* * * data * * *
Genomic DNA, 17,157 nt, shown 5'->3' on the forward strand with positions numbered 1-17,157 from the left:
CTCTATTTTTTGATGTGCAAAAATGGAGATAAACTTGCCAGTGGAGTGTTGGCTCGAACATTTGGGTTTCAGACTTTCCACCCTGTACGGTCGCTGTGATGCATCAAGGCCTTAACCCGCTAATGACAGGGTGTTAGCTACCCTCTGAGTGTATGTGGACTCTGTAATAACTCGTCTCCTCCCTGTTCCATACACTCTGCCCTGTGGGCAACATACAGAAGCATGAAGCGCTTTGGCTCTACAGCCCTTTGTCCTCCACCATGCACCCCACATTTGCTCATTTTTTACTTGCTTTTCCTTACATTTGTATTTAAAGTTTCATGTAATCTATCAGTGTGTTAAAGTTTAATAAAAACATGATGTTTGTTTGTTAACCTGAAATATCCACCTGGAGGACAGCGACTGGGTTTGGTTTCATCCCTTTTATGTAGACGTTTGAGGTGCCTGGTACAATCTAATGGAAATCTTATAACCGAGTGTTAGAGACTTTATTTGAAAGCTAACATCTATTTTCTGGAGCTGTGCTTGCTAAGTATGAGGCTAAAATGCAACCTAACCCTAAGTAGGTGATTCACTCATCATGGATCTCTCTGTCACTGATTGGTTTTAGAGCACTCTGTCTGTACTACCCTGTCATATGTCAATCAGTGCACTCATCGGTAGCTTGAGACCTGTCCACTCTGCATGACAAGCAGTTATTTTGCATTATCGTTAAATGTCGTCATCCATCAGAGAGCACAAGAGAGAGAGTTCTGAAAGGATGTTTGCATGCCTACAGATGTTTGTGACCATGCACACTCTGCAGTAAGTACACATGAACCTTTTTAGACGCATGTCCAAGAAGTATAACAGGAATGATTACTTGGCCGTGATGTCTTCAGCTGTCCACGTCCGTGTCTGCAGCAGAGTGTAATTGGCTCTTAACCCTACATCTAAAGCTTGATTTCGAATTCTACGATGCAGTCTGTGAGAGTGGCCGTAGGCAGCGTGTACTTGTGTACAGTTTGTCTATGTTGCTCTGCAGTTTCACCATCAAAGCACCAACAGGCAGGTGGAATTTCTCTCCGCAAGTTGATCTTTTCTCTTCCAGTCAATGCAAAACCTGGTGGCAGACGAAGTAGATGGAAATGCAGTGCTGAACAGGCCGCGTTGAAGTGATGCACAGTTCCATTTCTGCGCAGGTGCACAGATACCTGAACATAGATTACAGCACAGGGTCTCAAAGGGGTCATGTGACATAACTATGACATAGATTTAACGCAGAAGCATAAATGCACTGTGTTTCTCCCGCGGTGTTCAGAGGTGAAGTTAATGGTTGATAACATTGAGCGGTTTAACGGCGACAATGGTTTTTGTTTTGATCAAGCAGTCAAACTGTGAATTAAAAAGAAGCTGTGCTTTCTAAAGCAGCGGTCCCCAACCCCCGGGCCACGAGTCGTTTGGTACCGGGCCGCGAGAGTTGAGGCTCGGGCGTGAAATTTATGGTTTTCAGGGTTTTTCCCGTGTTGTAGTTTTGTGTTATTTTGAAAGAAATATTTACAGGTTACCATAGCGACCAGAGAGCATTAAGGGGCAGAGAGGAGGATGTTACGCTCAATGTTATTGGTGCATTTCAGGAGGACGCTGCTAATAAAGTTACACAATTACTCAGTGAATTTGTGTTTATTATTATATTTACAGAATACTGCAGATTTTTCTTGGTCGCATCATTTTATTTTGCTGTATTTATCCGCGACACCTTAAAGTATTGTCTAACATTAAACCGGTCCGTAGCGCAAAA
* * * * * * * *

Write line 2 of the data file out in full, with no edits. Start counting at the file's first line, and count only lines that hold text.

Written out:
CTCTATTTTTTGATGTGCAAAAATGGAGATAAACTTGCCAGTGGAGTGTTGGCTCGAACATTTGGGTTTCAGACTTTCCACCCTGTACGGTCGCTGTGATGCATCAAGGCCTTAACCCGCTAATGACAGGGTGTTAGCTACCCTCTGAGTGTATGTGGACTCTGTAATAACTCGTCTCCTCCCTGTTCCATACACTCTGCCCTGTGGGCAACATACAGAAGCATGAAGCGCTTTGGCTCTACAGCCCTTTGTCCTCCACCATGCACCCCACATTTGCTCATTTTTTACTTGCTTTTCCTTACATTTGTATTTAAAGTTTCATGTAATCTATCAGTGTGTTAAAGTTTAATAAAAACATGATGTTTGTTTGTTAACCTGAAATATCCACCTGGAGGACAGCGACTGGGTTTGGTTTCATCCCTTTTATGTAGACGTTTGAGGTGCCTGGTACAATCTAATGGAAATCTTATAACCGAGTGTTAGAGACTTTATTTGAAAGCTAACATCTATTTTCTGGAGCTGTGCTTGCTAAGTATGAGGCTAAAATGCAACCTAACCCTAAGTAGGTGATTCACTCATCATGGATCTCTCTGTCACTGATTGGTTTTAGAGCACTCTGTCTGTACTACCCTGTCATATGTCAATCAGTGCACTCATCGGTAGCTTGAGACCTGTCCACTCTGCATGACAAGCAGTTATTTTGCATTATCGTTAAATGTCGTCATCCATCAGAGAGCACAAGAGAGAGAGTTCTGAAAGGATGTTTGCATGCCTACAGATGTTTGTGACCATGCACACTCTGCAGTAAGTACACATGAACCTTTTTAGACGCATGTCCAAGAAGTATAACAGGAATGATTACTTGGCCGTGATGTCTTCAGCTGTCCACGTCCGTGTCTGCAGCAGAGTGTAATTGGCTCTTAACCCTACATCTAAAGCTTGATTTCGAATTCTACGATGCAGTCTGTGAGAGTGGCCGTAGGCAGCGTGTACTTGTGTACAGTTTGTCTATGTTGCTCTGCAGTTTCACCATCAAAGCACCAACAGGCAGGTGGAATTTCTCTCCGCAAGTTGATCTTTTCTCTTCCAGTCAATGCAAAACCTGGTGGCAGACGAAGTAGATGGAAATGCAGTGCTGAACAGGCCGCGTTGAAGTGATGCACAGTTCCATTTCTGCGCAGGTGCACAGATACCTGAACATAGATTACAGCACAGGGTCTCAAAGGGGTCATGTGACATAACTATGACATAGATTTAACGCAGAAGCATAAATGCACTGTGTTTCTCCCGCGGTGTTCAGAGGTGAAGTTAATGGTTGATAACATTGAGCGGTTTAACGGCGACAATGGTTTTTGTTTTGATCAAGCAGTCAAACTGTGAATTAAAAAGAAGCTGTGCTTTCTAAAGCAGCGGTCCCCAACCCCCGGGCCACGAGTCGTTTGGTACCGGGCCGCGAGAGTTGAGGCTCGGGCGTGAAATTTATGGTTTTCAGGGTTTTTCCCGTGTTGTAGTTTTGTGTTATTTTGAAAGAAATATTTACAGGTTACCATAGCGACCAGAGAGCATTAAGGGGCAGAGAGGAGGATGTTACGCTCAATGTTATTGGTGCATTTCAGGAGGACGCTGCTAATAAAGTTACACAATTACTCAGTGAATTTGTGTTTATTATTATATTTACAGAATACTGCAGATTTTTCTTGGTCGCATCATTTTATTTTGCTGTATTTATCCGCGACACCTTAAAGTATTGTCTAACATTAAACCGGTCCGTAGCGCAAAA